Massive protests erupt in Yemen to demand ouster of president

11:38, January 28, 2011      

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Protesters are seen on the streets of Sanaa, capital of Yemen, Jan. 27, 2011. Around 15,000 protesters took to streets in the Yemeni capital of Sanaa on Thursday, calling for the ouster of President Ali Abdullah Saleh. (Xinhua/Yin Ke)
Around 15,000 protesters took to streets in the Yemeni capital of Sanaa on Thursday, calling for the ouster of President Ali Abdullah Saleh.

"People want to change the regime, want the president to leave, " protesters uproared with pink belts wrapped around their heads, which symbolized freedom, waving pink flags together in the largest public rallies organized by the opposition parties in four areas in the capital.

The protesters are mainly university students, opposition party members and supporters, as well as some workers and the unemployed, mostly of whom complained about unemployment and poverty.

"We are sending our message today to the president and his government that we demand improving living conditions, combating corruption as well as political reform. We want better future for our children," a protester from the opposition Islamist Islah party told Xinhua.

"As a student in the university, I joined the protest today to call for the change, because the rich people here are becoming richer while the poor become poorer," another protester said.

Security sources in the Interior Ministry told Xinhua that the number of protesters in the four areas was more than 15,000.

At the same day, Yemeni Interior Minister Mutaher Rashad al- Masri on Thursday called on demonstrators to keep away from friction with security forces and to obey the laws.

"We do not need chaos and we will not allow something to happen as it harms the citizens and offends against the democracy," official Saba news agency quoted the minister as saying.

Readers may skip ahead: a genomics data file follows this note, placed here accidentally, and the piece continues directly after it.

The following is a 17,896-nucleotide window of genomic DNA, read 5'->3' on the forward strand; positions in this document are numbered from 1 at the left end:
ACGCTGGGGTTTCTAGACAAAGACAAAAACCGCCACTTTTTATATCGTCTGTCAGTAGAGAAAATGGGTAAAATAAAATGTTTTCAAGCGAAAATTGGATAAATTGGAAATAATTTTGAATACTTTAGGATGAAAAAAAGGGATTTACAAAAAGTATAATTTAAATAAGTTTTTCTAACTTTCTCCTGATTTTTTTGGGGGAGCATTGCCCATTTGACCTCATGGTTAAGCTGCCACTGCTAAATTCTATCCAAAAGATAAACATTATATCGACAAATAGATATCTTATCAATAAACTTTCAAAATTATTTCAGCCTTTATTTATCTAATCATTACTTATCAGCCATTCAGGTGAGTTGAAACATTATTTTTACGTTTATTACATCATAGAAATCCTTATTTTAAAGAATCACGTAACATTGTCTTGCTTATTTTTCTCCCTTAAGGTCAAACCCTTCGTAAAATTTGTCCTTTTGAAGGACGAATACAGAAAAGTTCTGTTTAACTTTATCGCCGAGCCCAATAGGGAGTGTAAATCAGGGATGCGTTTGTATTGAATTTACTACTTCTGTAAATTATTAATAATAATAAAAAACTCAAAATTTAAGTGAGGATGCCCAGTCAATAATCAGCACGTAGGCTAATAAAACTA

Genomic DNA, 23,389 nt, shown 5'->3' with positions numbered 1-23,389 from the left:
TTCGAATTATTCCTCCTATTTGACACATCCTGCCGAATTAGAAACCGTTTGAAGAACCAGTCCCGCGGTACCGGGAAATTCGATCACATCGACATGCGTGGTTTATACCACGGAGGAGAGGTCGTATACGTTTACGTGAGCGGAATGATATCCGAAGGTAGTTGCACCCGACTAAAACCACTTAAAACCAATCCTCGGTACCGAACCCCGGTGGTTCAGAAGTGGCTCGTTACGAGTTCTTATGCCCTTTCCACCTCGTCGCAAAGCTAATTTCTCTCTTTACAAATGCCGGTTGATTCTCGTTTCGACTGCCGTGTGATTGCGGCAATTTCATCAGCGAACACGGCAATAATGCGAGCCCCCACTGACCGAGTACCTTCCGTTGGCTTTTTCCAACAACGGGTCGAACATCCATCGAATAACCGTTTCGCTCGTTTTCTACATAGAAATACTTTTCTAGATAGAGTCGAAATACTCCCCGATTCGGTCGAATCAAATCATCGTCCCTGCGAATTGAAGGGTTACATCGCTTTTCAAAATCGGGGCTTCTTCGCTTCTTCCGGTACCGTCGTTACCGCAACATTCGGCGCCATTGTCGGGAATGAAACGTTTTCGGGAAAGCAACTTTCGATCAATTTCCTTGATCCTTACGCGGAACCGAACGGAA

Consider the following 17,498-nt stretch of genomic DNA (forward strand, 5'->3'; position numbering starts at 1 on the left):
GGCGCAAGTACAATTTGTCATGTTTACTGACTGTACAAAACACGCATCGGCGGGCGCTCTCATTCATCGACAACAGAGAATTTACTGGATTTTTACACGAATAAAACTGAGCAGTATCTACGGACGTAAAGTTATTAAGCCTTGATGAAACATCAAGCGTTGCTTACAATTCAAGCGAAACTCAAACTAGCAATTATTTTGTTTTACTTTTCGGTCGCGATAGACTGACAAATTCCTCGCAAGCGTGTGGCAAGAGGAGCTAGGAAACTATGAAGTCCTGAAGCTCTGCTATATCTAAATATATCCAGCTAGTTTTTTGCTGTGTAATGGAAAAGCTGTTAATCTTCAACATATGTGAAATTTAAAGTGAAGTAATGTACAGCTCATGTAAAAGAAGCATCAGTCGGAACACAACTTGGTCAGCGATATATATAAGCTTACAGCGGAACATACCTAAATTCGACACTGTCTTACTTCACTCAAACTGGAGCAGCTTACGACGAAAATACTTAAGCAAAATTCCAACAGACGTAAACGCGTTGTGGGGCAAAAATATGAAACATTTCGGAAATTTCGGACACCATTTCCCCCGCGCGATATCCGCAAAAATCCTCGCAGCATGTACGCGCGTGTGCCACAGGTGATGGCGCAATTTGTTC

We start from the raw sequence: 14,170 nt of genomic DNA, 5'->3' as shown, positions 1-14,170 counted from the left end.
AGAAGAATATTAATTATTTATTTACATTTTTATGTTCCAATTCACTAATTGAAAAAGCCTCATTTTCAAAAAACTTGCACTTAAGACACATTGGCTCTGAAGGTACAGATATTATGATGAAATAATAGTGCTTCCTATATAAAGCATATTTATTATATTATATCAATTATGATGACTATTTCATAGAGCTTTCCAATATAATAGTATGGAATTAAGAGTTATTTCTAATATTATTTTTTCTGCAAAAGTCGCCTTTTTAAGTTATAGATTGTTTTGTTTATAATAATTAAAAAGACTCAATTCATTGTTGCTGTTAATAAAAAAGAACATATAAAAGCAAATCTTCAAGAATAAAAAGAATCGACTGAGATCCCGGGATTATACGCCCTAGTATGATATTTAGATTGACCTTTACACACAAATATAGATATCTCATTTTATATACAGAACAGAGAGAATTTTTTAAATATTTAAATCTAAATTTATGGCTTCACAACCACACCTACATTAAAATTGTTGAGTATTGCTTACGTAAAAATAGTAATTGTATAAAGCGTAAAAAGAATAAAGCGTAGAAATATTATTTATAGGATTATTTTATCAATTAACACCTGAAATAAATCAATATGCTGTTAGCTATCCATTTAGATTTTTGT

Abdul Rahman Bafadhl, the head of the parliamentary bloc of the opposition Islamic Islah part told Xinhua that there were many factors that could push hungry and discontent people into streets.

"I have no doubt that what happened in Tunisia would affect some other Arab countries as their leaders, who have been in power for more than 20 years and ruled with a complete absence of justice, spread of unemployment, lack of democracy and enlarging gap between wealthy and poor people," Bafadhl said.

"Yemen comes at the forefront of the Arab countries, which is likely to witness a large-scale unrest soon, especially after the ruling party unilaterally approved constitutional amendments which could turn Yemeni into dictatorship," he said.

Since the beginning of this year, tensions escalated between the opposition and ruling party after parliamentary members of the latter unilaterally approved constitutional amendments on Jan. 1, which could make Yemen's leader Ali Abdullah Saleh the country's president for life.

Some 165 parliamentary members of the ruling party's General people's Congress (GPC) voted in favor of the constitutional amendments and referred them to a special committee in the parliament to consider the articles which will be finally approved on March 1 according to the constitution.

The would-be amendments would eliminate the limited two consecutive presidential terms, and put the new presidential term for five years, in which president has the constitutional right to candidate himself for unlimited future terms, the ruling party's website said.

The opposition coalition then vowed to boycott the upcoming parliamentary elections and called for protest against the ruling party's "unilaterally action."

Ali Saif Hassan, the head of the independent Yemeni Political Forum said that the popular protests here may not make any political change.

"Tunisia is a civil society, while Yemen is a divided tribal society and the opposition here is very weak, so there is no any civil coalition in Yemen that may lead these protests," he told Xinhua.

"Unlike Tunisia, Yemen is awash with more than 60,000 pieces of weapons, and if turmoil took place throughout the country, thousands of people would be tragically killed," he added.

Inspired by the anti government protests in Tunisia, hundreds of protesters went to the streets in Sanaa and other major cities over the past days, demanding the stepping down of their president Saleh, who has been in power for more than 30 years.

The 68-year-old President Saleh, who has been in power since 1978 announced on Sunday on the state TV that he would step down after his second presidential term expires in 2013.

"Yemen will not become another Tunisia," Saleh said. "We are a democratic republic, we have peacefully changed rulers and we call on opposition parties to take part in the dialogue with the ruling party before chaos takes place," he added.
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